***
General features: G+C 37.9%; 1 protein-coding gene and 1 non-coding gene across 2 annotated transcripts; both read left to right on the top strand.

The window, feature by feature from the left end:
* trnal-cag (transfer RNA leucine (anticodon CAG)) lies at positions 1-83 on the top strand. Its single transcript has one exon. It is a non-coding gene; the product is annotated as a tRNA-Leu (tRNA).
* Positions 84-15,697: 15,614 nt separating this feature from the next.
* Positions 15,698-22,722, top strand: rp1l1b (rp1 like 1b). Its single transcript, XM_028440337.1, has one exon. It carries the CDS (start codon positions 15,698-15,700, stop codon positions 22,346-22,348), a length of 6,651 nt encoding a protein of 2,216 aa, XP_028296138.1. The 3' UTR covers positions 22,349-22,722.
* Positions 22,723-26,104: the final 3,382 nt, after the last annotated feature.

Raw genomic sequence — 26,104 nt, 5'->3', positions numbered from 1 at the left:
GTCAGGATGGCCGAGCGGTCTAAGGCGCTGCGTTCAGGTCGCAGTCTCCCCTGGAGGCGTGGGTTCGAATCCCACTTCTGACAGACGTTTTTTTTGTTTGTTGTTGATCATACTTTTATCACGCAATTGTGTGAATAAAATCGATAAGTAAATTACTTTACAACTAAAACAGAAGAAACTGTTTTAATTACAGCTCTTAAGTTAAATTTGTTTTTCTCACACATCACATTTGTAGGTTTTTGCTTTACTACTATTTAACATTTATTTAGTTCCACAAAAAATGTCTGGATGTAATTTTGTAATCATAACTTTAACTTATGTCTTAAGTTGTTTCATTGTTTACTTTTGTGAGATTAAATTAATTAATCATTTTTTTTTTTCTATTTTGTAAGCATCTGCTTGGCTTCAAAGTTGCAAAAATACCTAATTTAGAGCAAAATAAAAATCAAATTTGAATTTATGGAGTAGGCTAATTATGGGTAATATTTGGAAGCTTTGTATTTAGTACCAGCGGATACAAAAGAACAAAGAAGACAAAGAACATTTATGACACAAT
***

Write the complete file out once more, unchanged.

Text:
General features: G+C 37.9%; 1 protein-coding gene and 1 non-coding gene across 2 annotated transcripts; both read left to right on the top strand.

The window, feature by feature from the left end:
* trnal-cag (transfer RNA leucine (anticodon CAG)) lies at positions 1-83 on the top strand. Its single transcript has one exon. It is a non-coding gene; the product is annotated as a tRNA-Leu (tRNA).
* Positions 84-15,697: 15,614 nt separating this feature from the next.
* Positions 15,698-22,722, top strand: rp1l1b (rp1 like 1b). Its single transcript, XM_028440337.1, has one exon. It carries the CDS (start codon positions 15,698-15,700, stop codon positions 22,346-22,348), a length of 6,651 nt encoding a protein of 2,216 aa, XP_028296138.1. The 3' UTR covers positions 22,349-22,722.
* Positions 22,723-26,104: the final 3,382 nt, after the last annotated feature.

Raw genomic sequence — 26,104 nt, 5'->3', positions numbered from 1 at the left:
GTCAGGATGGCCGAGCGGTCTAAGGCGCTGCGTTCAGGTCGCAGTCTCCCCTGGAGGCGTGGGTTCGAATCCCACTTCTGACAGACGTTTTTTTTGTTTGTTGTTGATCATACTTTTATCACGCAATTGTGTGAATAAAATCGATAAGTAAATTACTTTACAACTAAAACAGAAGAAACTGTTTTAATTACAGCTCTTAAGTTAAATTTGTTTTTCTCACACATCACATTTGTAGGTTTTTGCTTTACTACTATTTAACATTTATTTAGTTCCACAAAAAATGTCTGGATGTAATTTTGTAATCATAACTTTAACTTATGTCTTAAGTTGTTTCATTGTTTACTTTTGTGAGATTAAATTAATTAATCATTTTTTTTTTTCTATTTTGTAAGCATCTGCTTGGCTTCAAAGTTGCAAAAATACCTAATTTAGAGCAAAATAAAAATCAAATTTGAATTTATGGAGTAGGCTAATTATGGGTAATATTTGGAAGCTTTGTATTTAGTACCAGCGGATACAAAAGAACAAAGAAGACAAAGAACATTTATGACACAAT